As regards rates of profit, at , there is of course, no variation in country B, but the rate of profit in country A rises from to ; at , the rate of profit in country A remains unchanged, but that of country B rises from to . In all intermediate prices, both rates rise. This means that even in cases where the aggregate working classes of both countries is better off – – both capitalist classes get a higher rate of profit too.
If we pass now to the second case of specialization, with unequal initial wages, we have the following after-trade equations;
Abiding by the same assumption, we see that according to the elasticities of international demand will vary from 38k to and that workers throughout the system will be better or worse off to the extent that they consume the imported or the exported article exactly as in the previous case of “right” specialization.
But those are gains or losses in use values. In terms of abstract value, that is, in terms of the homogenizing element (units of k), wage rates have been assumed to be rigid. Consequently, if specialization – either right or wrong – does not cause a variation in the level of the employment – as in the above example – the mass of the wages, in monetary terms, will also remain unchanged. It is then the mass of profits which will be reduced to keep in line with the reduction of value added subsequent to the wrong specialization.
But the decline of the mass of profits may very well be consistent with a rise of their rates, if the wrong specialization involves either the dropping of some capital out of business, or – as in the above example – the transfer of a certain amount of capital into the pre-trade low rate country. Contrary to a previous assertion of mine – last March in Sussex – I think now that neither rate of profit can decline as a result of a wrong specialization.
To put it concretely: some factor being under or overvalued in England or in Portugal, English wine and Portugese cloth acquire a monetary comparative advantage, notwithstanding their physical disadvantage and begin to arrive resp. at Portugese and English ports underselling local productions. Portugese vineyards and English textile mills will be destroyed and this will be a pity for the aggregate performance of both countries. But, cloth rising in Portugal in terms of wine and wine rising in England in terms of cloth while neither cost of production has risen, there is no reason for pre-trade rates of profit in the surviving branches resp. Portugese cloth and English wine, to fall.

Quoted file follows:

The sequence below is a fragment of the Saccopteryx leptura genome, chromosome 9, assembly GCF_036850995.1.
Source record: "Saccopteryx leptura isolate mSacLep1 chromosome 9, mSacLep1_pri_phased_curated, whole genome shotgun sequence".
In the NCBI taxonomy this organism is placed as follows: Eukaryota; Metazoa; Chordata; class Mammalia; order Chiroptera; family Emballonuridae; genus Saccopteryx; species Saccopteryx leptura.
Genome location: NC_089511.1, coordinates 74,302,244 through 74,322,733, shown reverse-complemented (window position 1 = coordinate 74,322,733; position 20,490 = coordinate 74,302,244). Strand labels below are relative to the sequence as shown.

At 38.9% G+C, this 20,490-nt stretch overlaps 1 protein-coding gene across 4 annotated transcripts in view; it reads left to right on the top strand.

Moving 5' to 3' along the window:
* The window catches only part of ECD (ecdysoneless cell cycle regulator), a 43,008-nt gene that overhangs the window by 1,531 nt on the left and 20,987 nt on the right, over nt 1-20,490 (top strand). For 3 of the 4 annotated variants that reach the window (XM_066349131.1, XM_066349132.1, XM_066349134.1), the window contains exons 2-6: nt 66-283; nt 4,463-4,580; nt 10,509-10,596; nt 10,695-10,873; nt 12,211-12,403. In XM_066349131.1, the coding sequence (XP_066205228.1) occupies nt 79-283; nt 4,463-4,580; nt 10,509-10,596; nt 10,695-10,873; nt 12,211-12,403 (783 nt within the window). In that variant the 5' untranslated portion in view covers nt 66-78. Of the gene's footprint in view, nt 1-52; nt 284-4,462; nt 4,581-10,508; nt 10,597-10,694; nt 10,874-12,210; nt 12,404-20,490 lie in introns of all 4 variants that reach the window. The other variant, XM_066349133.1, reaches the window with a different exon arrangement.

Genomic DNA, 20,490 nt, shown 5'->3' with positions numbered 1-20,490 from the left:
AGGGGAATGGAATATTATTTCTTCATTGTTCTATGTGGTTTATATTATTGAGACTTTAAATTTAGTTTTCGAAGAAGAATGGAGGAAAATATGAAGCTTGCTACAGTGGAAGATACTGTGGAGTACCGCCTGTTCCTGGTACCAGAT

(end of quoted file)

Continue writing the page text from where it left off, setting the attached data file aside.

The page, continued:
In this respect, I must refer to a misunderstanding created by some poor passages of the second chapter of my book and of my tables in pages 62 and 63. The decline of the rate of profit of country B which is only implicit in these tables is linked with the passage from non-mobility to mobility of capital and not with the one from pre-trade to after-trade.
The unequal rates which can be deduced from my model as previous rates of profit, for resp. country A and country B, are not the rates of profit in the autarchic situation but rates of profit after trade and specialization, though before financial circulation and equalization of profits.
In the passage from pre-trade to after-trade situation, rates of profit rise generally: in the passage from non-equalization to equalization, general rate of profit will necessarily lie between, the previous national ones.
The International Values
We pass now to the second stage. It is characterized by free financial circulation added to the free commodity circulation already attained at the previous stage and entailing a tendency towards the formation of a general rate of profit.
As soon as we assume that , the degree of liberty (indetermination zone), which we found above on the basis of the contrary assumption (), vanishes, becomes an unknown endogenously determined (along with the common rate of profit), and there is a single solution, which in the above numerical example is 5/6 k, .
In other words, as long as the capital was immobile, the terms of trade were freely floating – according to the whims of reciprocal demands – within the limits of the Ricardian limbo. The only relevant question then was how the entire limbo moved about when the distribution of income was changing (in the above example from the range (73 – 47,5) to that of (47,5 – 38). But when mobility of capital starts up, the terms of trade become predetermined by the absolute differentials of monetary costs, consequently by the discriminating (immobile) element in those costs and there are no more limbos.2